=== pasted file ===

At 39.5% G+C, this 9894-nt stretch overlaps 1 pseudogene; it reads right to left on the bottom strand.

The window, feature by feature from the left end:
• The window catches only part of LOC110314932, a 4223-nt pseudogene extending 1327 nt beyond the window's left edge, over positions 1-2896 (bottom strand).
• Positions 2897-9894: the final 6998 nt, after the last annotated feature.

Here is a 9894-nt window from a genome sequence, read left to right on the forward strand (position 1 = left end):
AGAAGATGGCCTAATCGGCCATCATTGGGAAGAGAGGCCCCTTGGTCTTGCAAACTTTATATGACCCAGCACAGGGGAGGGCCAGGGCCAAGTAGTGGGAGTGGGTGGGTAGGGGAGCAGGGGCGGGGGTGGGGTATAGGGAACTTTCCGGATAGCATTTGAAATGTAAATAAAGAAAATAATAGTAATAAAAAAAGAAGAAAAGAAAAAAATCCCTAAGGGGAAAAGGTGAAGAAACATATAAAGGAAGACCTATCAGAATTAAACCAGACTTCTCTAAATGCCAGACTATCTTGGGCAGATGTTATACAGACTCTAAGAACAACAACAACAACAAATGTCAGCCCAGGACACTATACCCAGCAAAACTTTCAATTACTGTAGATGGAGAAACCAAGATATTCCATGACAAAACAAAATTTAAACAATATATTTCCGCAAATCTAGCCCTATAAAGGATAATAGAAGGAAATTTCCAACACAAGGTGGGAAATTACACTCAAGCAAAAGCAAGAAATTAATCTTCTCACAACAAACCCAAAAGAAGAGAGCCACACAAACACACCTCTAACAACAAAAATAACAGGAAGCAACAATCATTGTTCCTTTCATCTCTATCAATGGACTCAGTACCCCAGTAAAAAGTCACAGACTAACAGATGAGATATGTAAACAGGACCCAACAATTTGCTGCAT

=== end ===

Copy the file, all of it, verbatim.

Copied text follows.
At 39.5% G+C, this 9894-nt stretch overlaps 1 pseudogene; it reads right to left on the bottom strand.

The window, feature by feature from the left end:
• The window catches only part of LOC110314932, a 4223-nt pseudogene extending 1327 nt beyond the window's left edge, over positions 1-2896 (bottom strand).
• Positions 2897-9894: the final 6998 nt, after the last annotated feature.

Here is a 9894-nt window from a genome sequence, read left to right on the forward strand (position 1 = left end):
AGAAGATGGCCTAATCGGCCATCATTGGGAAGAGAGGCCCCTTGGTCTTGCAAACTTTATATGACCCAGCACAGGGGAGGGCCAGGGCCAAGTAGTGGGAGTGGGTGGGTAGGGGAGCAGGGGCGGGGGTGGGGTATAGGGAACTTTCCGGATAGCATTTGAAATGTAAATAAAGAAAATAATAGTAATAAAAAAAGAAGAAAAGAAAAAAATCCCTAAGGGGAAAAGGTGAAGAAACATATAAAGGAAGACCTATCAGAATTAAACCAGACTTCTCTAAATGCCAGACTATCTTGGGCAGATGTTATACAGACTCTAAGAACAACAACAACAACAAATGTCAGCCCAGGACACTATACCCAGCAAAACTTTCAATTACTGTAGATGGAGAAACCAAGATATTCCATGACAAAACAAAATTTAAACAATATATTTCCGCAAATCTAGCCCTATAAAGGATAATAGAAGGAAATTTCCAACACAAGGTGGGAAATTACACTCAAGCAAAAGCAAGAAATTAATCTTCTCACAACAAACCCAAAAGAAGAGAGCCACACAAACACACCTCTAACAACAAAAATAACAGGAAGCAACAATCATTGTTCCTTTCATCTCTATCAATGGACTCAGTACCCCAGTAAAAAGTCACAGACTAACAGATGAGATATGTAAACAGGACCCAACAATTTGCTGCAT